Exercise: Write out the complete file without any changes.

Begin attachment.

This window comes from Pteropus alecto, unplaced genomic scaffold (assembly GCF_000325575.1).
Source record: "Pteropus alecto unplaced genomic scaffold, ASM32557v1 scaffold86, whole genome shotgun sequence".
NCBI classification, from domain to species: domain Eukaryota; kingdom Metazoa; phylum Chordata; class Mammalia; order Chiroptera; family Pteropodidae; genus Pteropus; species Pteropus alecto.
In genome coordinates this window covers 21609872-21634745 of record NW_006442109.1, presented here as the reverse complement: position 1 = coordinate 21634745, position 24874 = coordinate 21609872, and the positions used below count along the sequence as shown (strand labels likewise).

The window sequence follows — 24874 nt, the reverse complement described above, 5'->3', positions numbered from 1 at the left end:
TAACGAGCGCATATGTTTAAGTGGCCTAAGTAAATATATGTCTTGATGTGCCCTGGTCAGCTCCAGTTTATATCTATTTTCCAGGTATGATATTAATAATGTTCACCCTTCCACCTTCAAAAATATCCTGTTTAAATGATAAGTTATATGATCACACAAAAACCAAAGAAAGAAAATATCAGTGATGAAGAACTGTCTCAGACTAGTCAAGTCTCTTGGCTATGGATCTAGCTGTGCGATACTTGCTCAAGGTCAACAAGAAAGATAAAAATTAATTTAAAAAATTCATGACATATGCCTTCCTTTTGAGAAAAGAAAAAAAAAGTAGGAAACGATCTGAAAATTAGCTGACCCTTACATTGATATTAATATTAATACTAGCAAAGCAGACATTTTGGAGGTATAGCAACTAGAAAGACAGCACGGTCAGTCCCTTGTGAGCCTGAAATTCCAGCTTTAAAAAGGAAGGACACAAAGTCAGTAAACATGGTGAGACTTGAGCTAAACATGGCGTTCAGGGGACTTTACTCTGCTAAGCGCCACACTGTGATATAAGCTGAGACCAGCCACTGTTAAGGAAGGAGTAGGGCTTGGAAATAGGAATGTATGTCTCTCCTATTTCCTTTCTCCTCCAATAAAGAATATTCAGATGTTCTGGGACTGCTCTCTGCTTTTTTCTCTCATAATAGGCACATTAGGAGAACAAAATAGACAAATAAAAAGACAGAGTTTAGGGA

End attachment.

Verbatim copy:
This window comes from Pteropus alecto, unplaced genomic scaffold (assembly GCF_000325575.1).
Source record: "Pteropus alecto unplaced genomic scaffold, ASM32557v1 scaffold86, whole genome shotgun sequence".
NCBI classification, from domain to species: domain Eukaryota; kingdom Metazoa; phylum Chordata; class Mammalia; order Chiroptera; family Pteropodidae; genus Pteropus; species Pteropus alecto.
In genome coordinates this window covers 21609872-21634745 of record NW_006442109.1, presented here as the reverse complement: position 1 = coordinate 21634745, position 24874 = coordinate 21609872, and the positions used below count along the sequence as shown (strand labels likewise).

The window sequence follows — 24874 nt, the reverse complement described above, 5'->3', positions numbered from 1 at the left end:
TAACGAGCGCATATGTTTAAGTGGCCTAAGTAAATATATGTCTTGATGTGCCCTGGTCAGCTCCAGTTTATATCTATTTTCCAGGTATGATATTAATAATGTTCACCCTTCCACCTTCAAAAATATCCTGTTTAAATGATAAGTTATATGATCACACAAAAACCAAAGAAAGAAAATATCAGTGATGAAGAACTGTCTCAGACTAGTCAAGTCTCTTGGCTATGGATCTAGCTGTGCGATACTTGCTCAAGGTCAACAAGAAAGATAAAAATTAATTTAAAAAATTCATGACATATGCCTTCCTTTTGAGAAAAGAAAAAAAAAGTAGGAAACGATCTGAAAATTAGCTGACCCTTACATTGATATTAATATTAATACTAGCAAAGCAGACATTTTGGAGGTATAGCAACTAGAAAGACAGCACGGTCAGTCCCTTGTGAGCCTGAAATTCCAGCTTTAAAAAGGAAGGACACAAAGTCAGTAAACATGGTGAGACTTGAGCTAAACATGGCGTTCAGGGGACTTTACTCTGCTAAGCGCCACACTGTGATATAAGCTGAGACCAGCCACTGTTAAGGAAGGAGTAGGGCTTGGAAATAGGAATGTATGTCTCTCCTATTTCCTTTCTCCTCCAATAAAGAATATTCAGATGTTCTGGGACTGCTCTCTGCTTTTTTCTCTCATAATAGGCACATTAGGAGAACAAAATAGACAAATAAAAAGACAGAGTTTAGGGA